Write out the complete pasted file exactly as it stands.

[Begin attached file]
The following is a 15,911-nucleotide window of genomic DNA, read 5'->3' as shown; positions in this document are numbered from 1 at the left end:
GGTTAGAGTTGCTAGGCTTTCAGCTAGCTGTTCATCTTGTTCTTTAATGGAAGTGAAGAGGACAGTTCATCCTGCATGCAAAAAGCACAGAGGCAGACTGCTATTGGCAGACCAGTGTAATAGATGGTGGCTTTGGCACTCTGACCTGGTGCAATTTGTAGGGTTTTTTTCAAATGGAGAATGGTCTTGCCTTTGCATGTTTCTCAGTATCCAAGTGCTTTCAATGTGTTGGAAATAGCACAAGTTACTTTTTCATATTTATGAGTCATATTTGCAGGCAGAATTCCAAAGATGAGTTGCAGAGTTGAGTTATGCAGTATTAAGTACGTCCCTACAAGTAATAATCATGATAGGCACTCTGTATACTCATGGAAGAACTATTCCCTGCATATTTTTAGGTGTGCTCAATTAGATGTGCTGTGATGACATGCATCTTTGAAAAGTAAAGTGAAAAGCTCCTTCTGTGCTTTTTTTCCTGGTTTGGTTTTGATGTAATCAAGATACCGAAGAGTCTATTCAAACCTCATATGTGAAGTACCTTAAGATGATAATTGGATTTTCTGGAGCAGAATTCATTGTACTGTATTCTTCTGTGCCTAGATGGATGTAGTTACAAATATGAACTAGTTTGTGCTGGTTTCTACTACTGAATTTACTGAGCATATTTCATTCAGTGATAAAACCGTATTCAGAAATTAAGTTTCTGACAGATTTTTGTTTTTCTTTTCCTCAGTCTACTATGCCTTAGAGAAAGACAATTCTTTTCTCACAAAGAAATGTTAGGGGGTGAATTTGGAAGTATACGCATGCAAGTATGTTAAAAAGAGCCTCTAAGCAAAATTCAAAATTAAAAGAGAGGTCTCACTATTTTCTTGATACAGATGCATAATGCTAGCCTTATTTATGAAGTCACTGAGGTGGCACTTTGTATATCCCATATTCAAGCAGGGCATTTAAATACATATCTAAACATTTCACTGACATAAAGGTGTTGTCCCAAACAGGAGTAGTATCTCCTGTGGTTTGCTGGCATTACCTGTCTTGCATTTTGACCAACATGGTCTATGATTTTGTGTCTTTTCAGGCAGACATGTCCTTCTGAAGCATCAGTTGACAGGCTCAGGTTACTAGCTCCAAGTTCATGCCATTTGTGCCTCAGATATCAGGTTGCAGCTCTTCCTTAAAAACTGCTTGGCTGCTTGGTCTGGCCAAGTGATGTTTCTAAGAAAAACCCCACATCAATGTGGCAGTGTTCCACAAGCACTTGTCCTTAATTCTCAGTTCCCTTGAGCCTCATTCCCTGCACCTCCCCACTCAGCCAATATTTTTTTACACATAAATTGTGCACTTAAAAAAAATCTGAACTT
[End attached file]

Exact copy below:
The following is a 15,911-nucleotide window of genomic DNA, read 5'->3' as shown; positions in this document are numbered from 1 at the left end:
GGTTAGAGTTGCTAGGCTTTCAGCTAGCTGTTCATCTTGTTCTTTAATGGAAGTGAAGAGGACAGTTCATCCTGCATGCAAAAAGCACAGAGGCAGACTGCTATTGGCAGACCAGTGTAATAGATGGTGGCTTTGGCACTCTGACCTGGTGCAATTTGTAGGGTTTTTTTCAAATGGAGAATGGTCTTGCCTTTGCATGTTTCTCAGTATCCAAGTGCTTTCAATGTGTTGGAAATAGCACAAGTTACTTTTTCATATTTATGAGTCATATTTGCAGGCAGAATTCCAAAGATGAGTTGCAGAGTTGAGTTATGCAGTATTAAGTACGTCCCTACAAGTAATAATCATGATAGGCACTCTGTATACTCATGGAAGAACTATTCCCTGCATATTTTTAGGTGTGCTCAATTAGATGTGCTGTGATGACATGCATCTTTGAAAAGTAAAGTGAAAAGCTCCTTCTGTGCTTTTTTTCCTGGTTTGGTTTTGATGTAATCAAGATACCGAAGAGTCTATTCAAACCTCATATGTGAAGTACCTTAAGATGATAATTGGATTTTCTGGAGCAGAATTCATTGTACTGTATTCTTCTGTGCCTAGATGGATGTAGTTACAAATATGAACTAGTTTGTGCTGGTTTCTACTACTGAATTTACTGAGCATATTTCATTCAGTGATAAAACCGTATTCAGAAATTAAGTTTCTGACAGATTTTTGTTTTTCTTTTCCTCAGTCTACTATGCCTTAGAGAAAGACAATTCTTTTCTCACAAAGAAATGTTAGGGGGTGAATTTGGAAGTATACGCATGCAAGTATGTTAAAAAGAGCCTCTAAGCAAAATTCAAAATTAAAAGAGAGGTCTCACTATTTTCTTGATACAGATGCATAATGCTAGCCTTATTTATGAAGTCACTGAGGTGGCACTTTGTATATCCCATATTCAAGCAGGGCATTTAAATACATATCTAAACATTTCACTGACATAAAGGTGTTGTCCCAAACAGGAGTAGTATCTCCTGTGGTTTGCTGGCATTACCTGTCTTGCATTTTGACCAACATGGTCTATGATTTTGTGTCTTTTCAGGCAGACATGTCCTTCTGAAGCATCAGTTGACAGGCTCAGGTTACTAGCTCCAAGTTCATGCCATTTGTGCCTCAGATATCAGGTTGCAGCTCTTCCTTAAAAACTGCTTGGCTGCTTGGTCTGGCCAAGTGATGTTTCTAAGAAAAACCCCACATCAATGTGGCAGTGTTCCACAAGCACTTGTCCTTAATTCTCAGTTCCCTTGAGCCTCATTCCCTGCACCTCCCCACTCAGCCAATATTTTTTTACACATAAATTGTGCACTTAAAAAAAATCTGAACTT